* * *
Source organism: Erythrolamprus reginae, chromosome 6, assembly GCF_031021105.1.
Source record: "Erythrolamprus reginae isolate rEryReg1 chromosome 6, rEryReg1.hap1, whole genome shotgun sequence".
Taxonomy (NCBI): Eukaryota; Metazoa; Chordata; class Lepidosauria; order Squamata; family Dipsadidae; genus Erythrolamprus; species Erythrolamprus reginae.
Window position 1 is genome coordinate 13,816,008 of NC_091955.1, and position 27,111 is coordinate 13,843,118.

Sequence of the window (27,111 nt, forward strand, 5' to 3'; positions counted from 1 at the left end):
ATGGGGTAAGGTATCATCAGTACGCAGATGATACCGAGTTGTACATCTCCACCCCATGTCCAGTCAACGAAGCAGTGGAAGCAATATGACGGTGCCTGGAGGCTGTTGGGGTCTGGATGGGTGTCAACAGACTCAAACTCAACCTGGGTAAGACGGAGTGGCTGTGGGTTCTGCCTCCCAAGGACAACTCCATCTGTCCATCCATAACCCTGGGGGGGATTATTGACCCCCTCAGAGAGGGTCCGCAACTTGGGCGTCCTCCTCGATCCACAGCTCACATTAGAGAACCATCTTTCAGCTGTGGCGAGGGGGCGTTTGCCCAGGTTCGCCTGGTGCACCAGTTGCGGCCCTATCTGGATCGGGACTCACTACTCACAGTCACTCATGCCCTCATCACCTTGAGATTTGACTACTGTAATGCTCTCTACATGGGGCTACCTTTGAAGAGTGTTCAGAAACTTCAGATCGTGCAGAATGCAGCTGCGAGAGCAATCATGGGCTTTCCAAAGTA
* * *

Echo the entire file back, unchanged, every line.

Source organism: Erythrolamprus reginae, chromosome 6, assembly GCF_031021105.1.
Source record: "Erythrolamprus reginae isolate rEryReg1 chromosome 6, rEryReg1.hap1, whole genome shotgun sequence".
Taxonomy (NCBI): Eukaryota; Metazoa; Chordata; class Lepidosauria; order Squamata; family Dipsadidae; genus Erythrolamprus; species Erythrolamprus reginae.
Window position 1 is genome coordinate 13,816,008 of NC_091955.1, and position 27,111 is coordinate 13,843,118.

Sequence of the window (27,111 nt, forward strand, 5' to 3'; positions counted from 1 at the left end):
ATGGGGTAAGGTATCATCAGTACGCAGATGATACCGAGTTGTACATCTCCACCCCATGTCCAGTCAACGAAGCAGTGGAAGCAATATGACGGTGCCTGGAGGCTGTTGGGGTCTGGATGGGTGTCAACAGACTCAAACTCAACCTGGGTAAGACGGAGTGGCTGTGGGTTCTGCCTCCCAAGGACAACTCCATCTGTCCATCCATAACCCTGGGGGGGATTATTGACCCCCTCAGAGAGGGTCCGCAACTTGGGCGTCCTCCTCGATCCACAGCTCACATTAGAGAACCATCTTTCAGCTGTGGCGAGGGGGCGTTTGCCCAGGTTCGCCTGGTGCACCAGTTGCGGCCCTATCTGGATCGGGACTCACTACTCACAGTCACTCATGCCCTCATCACCTTGAGATTTGACTACTGTAATGCTCTCTACATGGGGCTACCTTTGAAGAGTGTTCAGAAACTTCAGATCGTGCAGAATGCAGCTGCGAGAGCAATCATGGGCTTTCCAAAGTA